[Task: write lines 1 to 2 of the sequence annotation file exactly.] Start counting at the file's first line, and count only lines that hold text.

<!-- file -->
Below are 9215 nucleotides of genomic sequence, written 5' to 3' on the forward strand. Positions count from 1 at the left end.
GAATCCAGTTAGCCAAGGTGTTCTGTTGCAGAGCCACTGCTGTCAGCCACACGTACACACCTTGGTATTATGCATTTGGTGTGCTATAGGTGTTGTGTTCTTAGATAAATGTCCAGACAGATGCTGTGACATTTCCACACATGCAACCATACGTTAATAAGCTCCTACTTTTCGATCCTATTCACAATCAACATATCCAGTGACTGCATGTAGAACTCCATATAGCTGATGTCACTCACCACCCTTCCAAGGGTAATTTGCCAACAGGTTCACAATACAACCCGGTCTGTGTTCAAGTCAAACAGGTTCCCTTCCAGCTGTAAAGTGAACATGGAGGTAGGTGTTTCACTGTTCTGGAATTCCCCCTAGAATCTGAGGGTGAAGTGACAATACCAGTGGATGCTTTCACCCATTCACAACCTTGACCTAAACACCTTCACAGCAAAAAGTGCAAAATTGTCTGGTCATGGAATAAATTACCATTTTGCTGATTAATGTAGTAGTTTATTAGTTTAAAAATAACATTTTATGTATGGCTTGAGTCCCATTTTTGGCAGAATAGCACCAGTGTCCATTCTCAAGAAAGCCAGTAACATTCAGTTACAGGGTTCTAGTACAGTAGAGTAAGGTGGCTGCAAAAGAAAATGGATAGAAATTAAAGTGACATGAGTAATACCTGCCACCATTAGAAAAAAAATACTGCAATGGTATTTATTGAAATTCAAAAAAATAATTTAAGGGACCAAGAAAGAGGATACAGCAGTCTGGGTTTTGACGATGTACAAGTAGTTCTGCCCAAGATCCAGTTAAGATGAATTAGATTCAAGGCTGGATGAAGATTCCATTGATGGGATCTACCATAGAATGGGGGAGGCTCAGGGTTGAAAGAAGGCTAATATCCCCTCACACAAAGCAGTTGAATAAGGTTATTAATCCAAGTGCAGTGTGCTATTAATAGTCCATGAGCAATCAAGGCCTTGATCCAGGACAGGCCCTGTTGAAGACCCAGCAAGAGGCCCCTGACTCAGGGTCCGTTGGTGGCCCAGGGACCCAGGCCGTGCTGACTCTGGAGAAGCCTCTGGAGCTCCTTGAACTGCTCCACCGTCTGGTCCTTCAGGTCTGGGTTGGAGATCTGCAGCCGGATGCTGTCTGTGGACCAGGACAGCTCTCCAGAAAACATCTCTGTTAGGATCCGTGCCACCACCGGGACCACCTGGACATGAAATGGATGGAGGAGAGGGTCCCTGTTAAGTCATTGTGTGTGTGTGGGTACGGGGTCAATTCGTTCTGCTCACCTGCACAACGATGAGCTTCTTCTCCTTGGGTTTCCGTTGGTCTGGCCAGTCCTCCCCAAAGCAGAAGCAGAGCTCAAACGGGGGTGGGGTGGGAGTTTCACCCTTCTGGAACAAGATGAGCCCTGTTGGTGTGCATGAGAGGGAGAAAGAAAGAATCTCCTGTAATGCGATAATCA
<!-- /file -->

Below are 9215 nucleotides of genomic sequence, written 5' to 3' on the forward strand. Positions count from 1 at the left end.
GAATCCAGTTAGCCAAGGTGTTCTGTTGCAGAGCCACTGCTGTCAGCCACACGTACACACCTTGGTATTATGCATTTGGTGTGCTATAGGTGTTGTGTTCTTAGATAAATGTCCAGACAGATGCTGTGACATTTCCACACATGCAACCATACGTTAATAAGCTCCTACTTTTCGATCCTATTCACAATCAACATATCCAGTGACTGCATGTAGAACTCCATATAGCTGATGTCACTCACCACCCTTCCAAGGGTAATTTGCCAACAGGTTCACAATACAACCCGGTCTGTGTTCAAGTCAAACAGGTTCCCTTCCAGCTGTAAAGTGAACATGGAGGTAGGTGTTTCACTGTTCTGGAATTCCCCCTAGAATCTGAGGGTGAAGTGACAATACCAGTGGATGCTTTCACCCATTCACAACCTTGACCTAAACACCTTCACAGCAAAAAGTGCAAAATTGTCTGGTCATGGAATAAATTACCATTTTGCTGATTAATGTAGTAGTTTATTAGTTTAAAAATAACATTTTATGTATGGCTTGAGTCCCATTTTTGGCAGAATAGCACCAGTGTCCATTCTCAAGAAAGCCAGTAACATTCAGTTACAGGGTTCTAGTACAGTAGAGTAAGGTGGCTGCAAAAGAAAATGGATAGAAATTAAAGTGACATGAGTAATACCTGCCACCATTAGAAAAAAAATACTGCAATGGTATTTATTGAAATTCAAAAAAATAATTTAAGGGACCAAGAAAGAGGATACAGCAGTCTGGGTTTTGACGATGTACAAGTAGTTCTGCCCAAGATCCAGTTAAGATGAATTAGATTCAAGGCTGGATGAAGATTCCATTGATGGGATCTACCATAGAATGGGGGAGGCTCAGGGTTGAAAGAAGGCTAATATCCCCTCACACAAAGCAGTTGAATAAGGTTATTAATCCAAGTGCAGTGTGCTATTAATAGTCCATGAGCAATCAAGGCCTTGATCCAGGACAGGCCCTGTTGAAGACCCAGCAAGAGGCCCCTGACTCAGGGTCCGTTGGTGGCCCAGGGACCCAGGCCGTGCTGACTCTGGAGAAGCCTCTGGAGCTCCTTGAACTGCTCCACCGTCTGGTCCTTCAGGTCTGGGTTGGAGATCTGCAGCCGGATGCTGTCTGTGGACCAGGACAGCTCTCCAGAAAACATCTCTGTTAGGATCCGTGCCACCACCGGGACCACCTGGACATGAAATGGATGGAGGAGAGGGTCCCTGTTAAGTCATTGTGTGTGTGTGGGTACGGGGTCAATTCGTTCTGCTCACCTGCACAACGATGAGCTTCTTCTCCTTGGGTTTCCGTTGGTCTGGCCAGTCCTCCCCAAAGCAGAAGCAGAGCTCAAACGGGGGTGGGGTGGGAGTTTCACCCTTCTGGAACAAGATGAGCCCTGTTGGTGTGCATGAGAGGGAGAAAGAAAGAATCTCCTGTAATGCGATAATCA